Either way, this is one of the most entertaining weeks on the PGA Tour schedule and not just because of what Murray may or may not do. Even when the weather is predicted to be lousy on the Monterey Peninsula -- as it is this week -- it's still fun to kick back and watch.
If you've never been to Pebble Beach, it's hard to describe how spectacular it is. The cliffs, the water, the seals, the greens fee -- they all make you gasp.
So who's week is it at Pebble Beach?
I like a left-hander -- and not Phil Mickelson, who is off to the worst start in his 14-year pro career and hasn't had a top-10 finish since Winged Foot last June.
The pick is Mike Weir, who hasn't done anything particularly exciting this year but seems to come alive when he pulls onto 17-Mile Drive. He has six top-10s in his last seven starts in this event, including four straight top-4 finishes.
Got a better idea? Post it in the comments below.
Monday, February 05, 2007
Salvation from your slice is available again for only $400 or so.
Heard that one before?
Another round of golf club wizardry is hitting the market, this time in the curious shape of square-headed drivers that look like something your 3-year-old might play with in the yard.
They’re all the rage, or will be once winter leaves and most of us start playing golf again.
Their magic is in (pardon my use of a scientific term here but it’s necessary even if I’m not quite sure what it means) the moment of inertia, which sounds like something you should talk to your doctor about.
With more technology than most space flights have, golf club makers have found a way to make your mis-hits go straighter. They promise.
That’s important because a round of golf isn’t defined by the quality of your good shots. It’s the quality of your misses that matters most.
There’s a better way, however, than plunking down four bills on a new driver.
Spend it on lessons from a good teaching pro.
New technology doesn’t fix bad swings. I have the used equipment to prove it.
Teachers – and practice – do.
Thursday, February 01, 2007
It’s possible – and there’s a John Daly-sized difference in what’s possible and what’s probable – that Tiger Woods could come to the Wachovia Championship in May attempting to win a PGA Tour-record 12th straight tournament.
Dealing in hypotheticals is dicey, but so is hitting a 4-iron over water, so let’s take a swipe at it.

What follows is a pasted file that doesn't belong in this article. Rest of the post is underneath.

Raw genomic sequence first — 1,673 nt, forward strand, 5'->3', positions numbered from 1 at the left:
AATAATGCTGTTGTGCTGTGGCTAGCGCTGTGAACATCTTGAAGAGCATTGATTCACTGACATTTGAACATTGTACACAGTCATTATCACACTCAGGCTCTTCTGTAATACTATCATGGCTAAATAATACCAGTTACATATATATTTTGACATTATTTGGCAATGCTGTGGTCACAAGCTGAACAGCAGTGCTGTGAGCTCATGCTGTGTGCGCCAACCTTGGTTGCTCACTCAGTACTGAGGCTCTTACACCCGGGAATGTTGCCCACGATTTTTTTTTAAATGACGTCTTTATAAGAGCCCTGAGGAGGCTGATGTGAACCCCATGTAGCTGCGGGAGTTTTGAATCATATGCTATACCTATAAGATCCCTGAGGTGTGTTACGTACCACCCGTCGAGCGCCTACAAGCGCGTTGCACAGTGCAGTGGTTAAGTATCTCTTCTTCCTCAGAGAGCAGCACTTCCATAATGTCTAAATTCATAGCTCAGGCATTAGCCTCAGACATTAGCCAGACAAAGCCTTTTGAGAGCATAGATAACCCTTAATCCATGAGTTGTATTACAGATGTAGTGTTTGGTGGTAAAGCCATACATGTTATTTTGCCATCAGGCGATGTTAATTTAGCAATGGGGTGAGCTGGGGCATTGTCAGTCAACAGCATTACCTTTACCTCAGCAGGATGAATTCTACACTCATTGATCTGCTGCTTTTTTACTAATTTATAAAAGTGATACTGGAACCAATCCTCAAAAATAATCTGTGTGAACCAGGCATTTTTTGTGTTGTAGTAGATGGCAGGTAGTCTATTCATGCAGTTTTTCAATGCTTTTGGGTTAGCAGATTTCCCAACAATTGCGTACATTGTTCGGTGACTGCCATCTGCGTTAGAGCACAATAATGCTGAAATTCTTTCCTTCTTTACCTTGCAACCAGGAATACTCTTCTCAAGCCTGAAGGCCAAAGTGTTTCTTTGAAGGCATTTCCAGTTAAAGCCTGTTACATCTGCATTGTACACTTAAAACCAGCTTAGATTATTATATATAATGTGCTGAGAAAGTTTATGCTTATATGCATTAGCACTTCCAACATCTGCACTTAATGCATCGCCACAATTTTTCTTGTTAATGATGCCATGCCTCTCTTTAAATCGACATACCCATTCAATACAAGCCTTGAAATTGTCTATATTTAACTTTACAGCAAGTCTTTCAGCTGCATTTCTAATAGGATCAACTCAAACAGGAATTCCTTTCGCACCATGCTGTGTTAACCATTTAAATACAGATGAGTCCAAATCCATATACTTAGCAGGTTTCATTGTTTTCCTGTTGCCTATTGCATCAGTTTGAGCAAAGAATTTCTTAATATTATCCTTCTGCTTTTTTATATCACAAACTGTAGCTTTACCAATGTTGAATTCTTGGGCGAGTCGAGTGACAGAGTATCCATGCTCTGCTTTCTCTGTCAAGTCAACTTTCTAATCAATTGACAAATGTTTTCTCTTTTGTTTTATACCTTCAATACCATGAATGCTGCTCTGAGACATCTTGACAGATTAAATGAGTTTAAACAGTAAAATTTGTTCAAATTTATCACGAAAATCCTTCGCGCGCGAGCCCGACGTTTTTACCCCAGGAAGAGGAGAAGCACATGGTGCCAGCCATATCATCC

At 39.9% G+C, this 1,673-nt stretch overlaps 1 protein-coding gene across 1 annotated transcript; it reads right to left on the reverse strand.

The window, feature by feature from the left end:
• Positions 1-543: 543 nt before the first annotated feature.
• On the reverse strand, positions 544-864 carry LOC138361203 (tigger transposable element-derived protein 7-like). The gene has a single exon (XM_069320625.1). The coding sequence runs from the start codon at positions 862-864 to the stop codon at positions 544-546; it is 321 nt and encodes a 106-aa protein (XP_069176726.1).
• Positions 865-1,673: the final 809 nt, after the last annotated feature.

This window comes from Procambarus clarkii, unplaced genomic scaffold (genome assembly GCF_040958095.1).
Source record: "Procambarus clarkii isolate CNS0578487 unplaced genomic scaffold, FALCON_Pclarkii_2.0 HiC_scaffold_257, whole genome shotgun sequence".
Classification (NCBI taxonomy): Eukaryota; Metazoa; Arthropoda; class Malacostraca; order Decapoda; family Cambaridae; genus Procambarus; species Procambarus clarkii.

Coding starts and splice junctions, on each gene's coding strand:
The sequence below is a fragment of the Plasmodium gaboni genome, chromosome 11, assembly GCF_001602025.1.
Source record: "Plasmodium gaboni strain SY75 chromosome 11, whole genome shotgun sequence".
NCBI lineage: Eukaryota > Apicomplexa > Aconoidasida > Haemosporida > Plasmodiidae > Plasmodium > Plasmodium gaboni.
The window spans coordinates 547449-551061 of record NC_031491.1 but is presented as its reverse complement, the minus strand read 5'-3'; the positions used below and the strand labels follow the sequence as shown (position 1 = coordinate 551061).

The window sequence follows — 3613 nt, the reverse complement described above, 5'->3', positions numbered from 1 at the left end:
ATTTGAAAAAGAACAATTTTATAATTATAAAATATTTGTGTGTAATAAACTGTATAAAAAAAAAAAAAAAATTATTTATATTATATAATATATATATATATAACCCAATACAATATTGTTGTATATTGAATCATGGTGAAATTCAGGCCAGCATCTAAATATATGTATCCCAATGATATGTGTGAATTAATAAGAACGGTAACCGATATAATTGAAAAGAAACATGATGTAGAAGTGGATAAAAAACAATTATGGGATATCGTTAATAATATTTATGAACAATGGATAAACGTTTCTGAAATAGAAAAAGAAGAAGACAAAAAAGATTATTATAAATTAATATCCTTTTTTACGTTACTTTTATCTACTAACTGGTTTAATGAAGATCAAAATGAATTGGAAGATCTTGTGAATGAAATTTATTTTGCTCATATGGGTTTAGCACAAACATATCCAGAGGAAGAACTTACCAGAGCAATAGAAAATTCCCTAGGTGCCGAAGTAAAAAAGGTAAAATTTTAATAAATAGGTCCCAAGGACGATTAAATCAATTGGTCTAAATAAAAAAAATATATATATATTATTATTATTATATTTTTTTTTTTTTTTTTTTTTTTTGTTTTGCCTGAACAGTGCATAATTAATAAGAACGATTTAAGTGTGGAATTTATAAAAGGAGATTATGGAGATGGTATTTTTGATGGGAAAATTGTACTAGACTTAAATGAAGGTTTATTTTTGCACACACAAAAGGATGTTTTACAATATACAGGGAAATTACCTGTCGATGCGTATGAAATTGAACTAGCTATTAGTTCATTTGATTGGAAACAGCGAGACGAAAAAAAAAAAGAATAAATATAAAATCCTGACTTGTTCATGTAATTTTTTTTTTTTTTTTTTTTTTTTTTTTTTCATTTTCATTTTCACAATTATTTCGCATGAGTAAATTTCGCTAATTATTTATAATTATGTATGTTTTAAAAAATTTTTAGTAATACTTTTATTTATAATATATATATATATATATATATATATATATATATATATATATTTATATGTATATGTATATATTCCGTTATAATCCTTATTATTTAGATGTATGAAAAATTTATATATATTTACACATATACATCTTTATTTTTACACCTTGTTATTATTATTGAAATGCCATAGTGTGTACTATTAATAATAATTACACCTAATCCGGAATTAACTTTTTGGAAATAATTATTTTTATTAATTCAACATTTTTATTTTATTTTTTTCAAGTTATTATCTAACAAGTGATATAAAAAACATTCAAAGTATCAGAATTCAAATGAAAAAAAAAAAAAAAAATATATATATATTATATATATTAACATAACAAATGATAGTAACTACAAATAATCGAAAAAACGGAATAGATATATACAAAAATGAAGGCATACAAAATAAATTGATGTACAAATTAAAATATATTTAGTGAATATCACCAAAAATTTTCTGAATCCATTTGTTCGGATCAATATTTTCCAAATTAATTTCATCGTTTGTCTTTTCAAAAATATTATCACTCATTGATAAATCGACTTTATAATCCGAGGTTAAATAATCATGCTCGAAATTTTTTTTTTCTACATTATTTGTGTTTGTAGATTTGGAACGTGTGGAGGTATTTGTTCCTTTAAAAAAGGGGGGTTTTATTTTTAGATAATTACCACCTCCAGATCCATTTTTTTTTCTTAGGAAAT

Tiger has won seven straight PGA Tour events, four shy of tying Byron Nelson’s seemingly unassailable record of 11 in a row. Now the question is where he’ll play and if he’ll keep winning.
For Tiger to go for No. 12 at Quail Hollow, it would probably have to happen this way, with the mind-bending assumption that he keeps on winning:
- He would have to skip the Nissan Open in Los Angeles, an event he’s played every year since 1996. But he played coy last weekend when asked if he would play Riviera this year, raising doubts about his appearance there.
- If he passes on L.A., Tiger goes for No. 8 at the Accenture World Match Play Championship.
- Then he goes for No. 9 at the Arnold Palmer Invitational at Bay Hill in his backyard.
- No. 10 would be at Doral.
- If it reached that point, it would send Tiger to the Masters trying to tie Nelson’s record – and everyone likes Tiger’s chances at Augusta.
- If Woods got to 11 in a row (without playing L.A.), the question is whether he’d go for No. 12 at the EDS Byron Nelson Invitational in Dallas or wait until the next week and chase history at Quail Hollow where he’s likely to play. Tiger has been loyal to Nelson’s tournament through the years – because of Mr. Nelson. He’s not fond of either of the two courses used at the Nelson but, if he were in such a history-making situation, would Woods skip the event honoring the man whose streak he’s attempting to break? It would be tough to do, especially in the first playing event since Nelson's death last fall. But it could happen.
And if you’re wondering, tickets (www.wachoviachampionship.com) are almost gone already.